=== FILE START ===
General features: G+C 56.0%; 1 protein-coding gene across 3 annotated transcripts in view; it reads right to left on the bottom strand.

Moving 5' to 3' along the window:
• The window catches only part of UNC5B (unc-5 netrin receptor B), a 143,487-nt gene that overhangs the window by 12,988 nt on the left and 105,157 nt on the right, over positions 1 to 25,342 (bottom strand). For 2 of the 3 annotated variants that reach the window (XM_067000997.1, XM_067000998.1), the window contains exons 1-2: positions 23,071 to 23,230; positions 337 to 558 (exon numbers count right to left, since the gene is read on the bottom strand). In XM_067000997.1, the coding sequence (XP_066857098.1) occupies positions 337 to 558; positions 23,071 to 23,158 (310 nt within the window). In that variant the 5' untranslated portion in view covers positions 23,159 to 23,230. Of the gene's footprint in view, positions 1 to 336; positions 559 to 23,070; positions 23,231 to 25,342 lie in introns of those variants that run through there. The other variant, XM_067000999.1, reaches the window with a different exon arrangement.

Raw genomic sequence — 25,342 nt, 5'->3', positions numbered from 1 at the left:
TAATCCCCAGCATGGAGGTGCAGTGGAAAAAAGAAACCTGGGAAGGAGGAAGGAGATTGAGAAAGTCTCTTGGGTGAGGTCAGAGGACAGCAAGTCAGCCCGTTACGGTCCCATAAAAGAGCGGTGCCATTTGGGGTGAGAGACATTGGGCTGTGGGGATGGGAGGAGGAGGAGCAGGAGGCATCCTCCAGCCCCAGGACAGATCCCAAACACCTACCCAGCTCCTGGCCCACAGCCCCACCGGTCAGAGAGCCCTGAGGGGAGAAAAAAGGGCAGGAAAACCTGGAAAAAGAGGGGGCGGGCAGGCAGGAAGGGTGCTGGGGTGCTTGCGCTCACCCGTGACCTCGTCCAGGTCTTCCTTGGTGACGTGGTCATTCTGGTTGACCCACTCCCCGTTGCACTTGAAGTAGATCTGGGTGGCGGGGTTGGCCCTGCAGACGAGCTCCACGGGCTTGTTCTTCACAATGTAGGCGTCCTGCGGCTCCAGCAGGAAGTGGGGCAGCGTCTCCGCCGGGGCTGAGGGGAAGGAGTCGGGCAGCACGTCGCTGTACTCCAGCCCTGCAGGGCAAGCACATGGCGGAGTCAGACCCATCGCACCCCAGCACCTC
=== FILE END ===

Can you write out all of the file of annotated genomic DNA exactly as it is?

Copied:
General features: G+C 56.0%; 1 protein-coding gene across 3 annotated transcripts in view; it reads right to left on the bottom strand.

Moving 5' to 3' along the window:
• The window catches only part of UNC5B (unc-5 netrin receptor B), a 143,487-nt gene that overhangs the window by 12,988 nt on the left and 105,157 nt on the right, over positions 1 to 25,342 (bottom strand). For 2 of the 3 annotated variants that reach the window (XM_067000997.1, XM_067000998.1), the window contains exons 1-2: positions 23,071 to 23,230; positions 337 to 558 (exon numbers count right to left, since the gene is read on the bottom strand). In XM_067000997.1, the coding sequence (XP_066857098.1) occupies positions 337 to 558; positions 23,071 to 23,158 (310 nt within the window). In that variant the 5' untranslated portion in view covers positions 23,159 to 23,230. Of the gene's footprint in view, positions 1 to 336; positions 559 to 23,070; positions 23,231 to 25,342 lie in introns of those variants that run through there. The other variant, XM_067000999.1, reaches the window with a different exon arrangement.

Raw genomic sequence — 25,342 nt, 5'->3', positions numbered from 1 at the left:
TAATCCCCAGCATGGAGGTGCAGTGGAAAAAAGAAACCTGGGAAGGAGGAAGGAGATTGAGAAAGTCTCTTGGGTGAGGTCAGAGGACAGCAAGTCAGCCCGTTACGGTCCCATAAAAGAGCGGTGCCATTTGGGGTGAGAGACATTGGGCTGTGGGGATGGGAGGAGGAGGAGCAGGAGGCATCCTCCAGCCCCAGGACAGATCCCAAACACCTACCCAGCTCCTGGCCCACAGCCCCACCGGTCAGAGAGCCCTGAGGGGAGAAAAAAGGGCAGGAAAACCTGGAAAAAGAGGGGGCGGGCAGGCAGGAAGGGTGCTGGGGTGCTTGCGCTCACCCGTGACCTCGTCCAGGTCTTCCTTGGTGACGTGGTCATTCTGGTTGACCCACTCCCCGTTGCACTTGAAGTAGATCTGGGTGGCGGGGTTGGCCCTGCAGACGAGCTCCACGGGCTTGTTCTTCACAATGTAGGCGTCCTGCGGCTCCAGCAGGAAGTGGGGCAGCGTCTCCGCCGGGGCTGAGGGGAAGGAGTCGGGCAGCACGTCGCTGTACTCCAGCCCTGCAGGGCAAGCACATGGCGGAGTCAGACCCATCGCACCCCAGCACCTC